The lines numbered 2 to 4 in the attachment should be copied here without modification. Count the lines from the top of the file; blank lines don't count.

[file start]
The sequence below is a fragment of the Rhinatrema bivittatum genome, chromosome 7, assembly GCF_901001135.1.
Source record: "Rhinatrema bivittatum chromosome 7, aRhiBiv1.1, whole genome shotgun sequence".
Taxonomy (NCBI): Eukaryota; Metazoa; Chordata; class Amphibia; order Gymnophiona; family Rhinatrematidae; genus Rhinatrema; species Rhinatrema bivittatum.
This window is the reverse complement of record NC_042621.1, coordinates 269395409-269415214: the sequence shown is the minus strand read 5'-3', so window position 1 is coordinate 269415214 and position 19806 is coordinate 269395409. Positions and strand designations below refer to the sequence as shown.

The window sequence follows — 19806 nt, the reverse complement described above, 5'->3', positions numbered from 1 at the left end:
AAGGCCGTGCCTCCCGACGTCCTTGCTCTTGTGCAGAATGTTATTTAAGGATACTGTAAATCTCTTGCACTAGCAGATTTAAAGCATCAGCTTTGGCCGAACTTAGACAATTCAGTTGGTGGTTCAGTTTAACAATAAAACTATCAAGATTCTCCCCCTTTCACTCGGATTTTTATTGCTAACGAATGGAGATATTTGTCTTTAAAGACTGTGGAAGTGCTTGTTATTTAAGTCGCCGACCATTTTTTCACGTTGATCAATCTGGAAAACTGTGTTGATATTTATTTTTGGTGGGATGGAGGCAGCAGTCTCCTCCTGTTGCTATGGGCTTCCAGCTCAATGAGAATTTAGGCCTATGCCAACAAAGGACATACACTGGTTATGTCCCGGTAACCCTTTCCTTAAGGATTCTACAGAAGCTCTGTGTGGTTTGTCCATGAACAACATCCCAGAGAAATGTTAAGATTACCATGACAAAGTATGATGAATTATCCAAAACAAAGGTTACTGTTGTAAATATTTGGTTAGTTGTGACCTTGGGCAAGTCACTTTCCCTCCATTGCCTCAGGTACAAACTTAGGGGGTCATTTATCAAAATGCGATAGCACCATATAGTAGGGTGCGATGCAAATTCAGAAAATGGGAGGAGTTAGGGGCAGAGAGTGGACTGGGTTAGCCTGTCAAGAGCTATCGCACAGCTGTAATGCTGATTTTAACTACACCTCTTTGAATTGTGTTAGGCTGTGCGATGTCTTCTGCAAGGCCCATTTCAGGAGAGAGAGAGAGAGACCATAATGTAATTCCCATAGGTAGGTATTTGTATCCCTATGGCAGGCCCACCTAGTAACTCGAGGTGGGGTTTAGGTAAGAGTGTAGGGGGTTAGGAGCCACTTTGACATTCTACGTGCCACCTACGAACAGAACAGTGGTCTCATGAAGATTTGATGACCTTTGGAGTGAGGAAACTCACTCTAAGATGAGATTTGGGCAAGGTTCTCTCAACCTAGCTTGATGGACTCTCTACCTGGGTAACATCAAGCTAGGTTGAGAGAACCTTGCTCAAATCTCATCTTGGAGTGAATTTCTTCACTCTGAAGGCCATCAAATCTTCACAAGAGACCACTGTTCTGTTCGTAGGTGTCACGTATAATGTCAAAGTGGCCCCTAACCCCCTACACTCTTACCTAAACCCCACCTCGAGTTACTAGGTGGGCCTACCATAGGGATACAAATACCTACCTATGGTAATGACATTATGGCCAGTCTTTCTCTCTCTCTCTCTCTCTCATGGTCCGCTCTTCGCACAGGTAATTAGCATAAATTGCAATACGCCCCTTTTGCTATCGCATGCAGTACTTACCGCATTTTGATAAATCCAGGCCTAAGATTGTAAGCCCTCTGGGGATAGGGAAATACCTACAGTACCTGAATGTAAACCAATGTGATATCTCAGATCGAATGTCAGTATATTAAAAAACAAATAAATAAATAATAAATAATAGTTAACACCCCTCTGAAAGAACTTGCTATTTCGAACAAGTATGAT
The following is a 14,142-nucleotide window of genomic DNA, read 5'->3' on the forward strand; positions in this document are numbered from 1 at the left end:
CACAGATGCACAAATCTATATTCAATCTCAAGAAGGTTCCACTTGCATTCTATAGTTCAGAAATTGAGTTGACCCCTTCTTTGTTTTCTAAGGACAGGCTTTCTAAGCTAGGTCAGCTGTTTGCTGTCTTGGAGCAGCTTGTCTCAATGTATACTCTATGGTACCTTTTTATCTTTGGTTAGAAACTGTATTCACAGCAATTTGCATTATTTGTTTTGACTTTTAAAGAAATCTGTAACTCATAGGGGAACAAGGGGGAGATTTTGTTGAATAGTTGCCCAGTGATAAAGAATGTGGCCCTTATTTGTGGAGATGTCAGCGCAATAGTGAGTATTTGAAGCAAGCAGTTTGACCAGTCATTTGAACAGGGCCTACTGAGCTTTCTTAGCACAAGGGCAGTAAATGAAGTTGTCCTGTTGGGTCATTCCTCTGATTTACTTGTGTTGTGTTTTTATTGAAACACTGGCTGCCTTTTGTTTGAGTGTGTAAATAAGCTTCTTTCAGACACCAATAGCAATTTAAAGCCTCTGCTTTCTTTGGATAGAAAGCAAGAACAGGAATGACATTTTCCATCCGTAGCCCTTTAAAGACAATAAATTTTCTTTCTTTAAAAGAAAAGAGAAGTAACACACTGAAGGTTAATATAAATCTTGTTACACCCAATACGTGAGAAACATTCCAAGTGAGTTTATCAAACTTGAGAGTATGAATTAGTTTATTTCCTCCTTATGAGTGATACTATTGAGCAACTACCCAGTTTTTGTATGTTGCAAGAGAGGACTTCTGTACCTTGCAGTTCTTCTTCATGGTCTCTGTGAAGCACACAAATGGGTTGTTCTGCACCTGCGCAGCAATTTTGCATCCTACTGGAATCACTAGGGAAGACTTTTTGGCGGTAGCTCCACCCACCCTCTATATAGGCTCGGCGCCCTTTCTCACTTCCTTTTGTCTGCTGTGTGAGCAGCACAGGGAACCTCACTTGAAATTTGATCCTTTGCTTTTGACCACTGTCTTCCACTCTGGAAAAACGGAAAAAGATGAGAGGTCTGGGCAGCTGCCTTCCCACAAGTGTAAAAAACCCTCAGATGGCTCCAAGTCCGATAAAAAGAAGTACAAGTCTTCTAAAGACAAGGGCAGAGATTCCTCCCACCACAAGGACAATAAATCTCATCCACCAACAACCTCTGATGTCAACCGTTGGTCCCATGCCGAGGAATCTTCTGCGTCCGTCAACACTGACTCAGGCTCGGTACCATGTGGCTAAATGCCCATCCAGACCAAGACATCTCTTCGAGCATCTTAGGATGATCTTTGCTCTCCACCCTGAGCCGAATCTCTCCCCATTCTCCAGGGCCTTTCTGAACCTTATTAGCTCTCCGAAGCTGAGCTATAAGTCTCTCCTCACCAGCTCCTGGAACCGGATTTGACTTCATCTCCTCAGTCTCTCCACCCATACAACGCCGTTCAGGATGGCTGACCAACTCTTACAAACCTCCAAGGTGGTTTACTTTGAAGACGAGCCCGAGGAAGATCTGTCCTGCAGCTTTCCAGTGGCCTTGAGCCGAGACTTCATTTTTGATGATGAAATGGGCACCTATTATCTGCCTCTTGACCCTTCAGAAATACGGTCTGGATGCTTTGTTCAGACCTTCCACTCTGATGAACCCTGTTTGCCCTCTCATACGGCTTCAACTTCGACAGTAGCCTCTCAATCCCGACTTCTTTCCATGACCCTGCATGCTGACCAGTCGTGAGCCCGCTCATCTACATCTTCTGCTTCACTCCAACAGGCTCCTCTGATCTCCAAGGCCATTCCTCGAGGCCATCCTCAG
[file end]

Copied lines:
Source record: "Rhinatrema bivittatum chromosome 7, aRhiBiv1.1, whole genome shotgun sequence".
Taxonomy (NCBI): Eukaryota; Metazoa; Chordata; class Amphibia; order Gymnophiona; family Rhinatrematidae; genus Rhinatrema; species Rhinatrema bivittatum.
This window is the reverse complement of record NC_042621.1, coordinates 269395409-269415214: the sequence shown is the minus strand read 5'-3', so window position 1 is coordinate 269415214 and position 19806 is coordinate 269395409. Positions and strand designations below refer to the sequence as shown.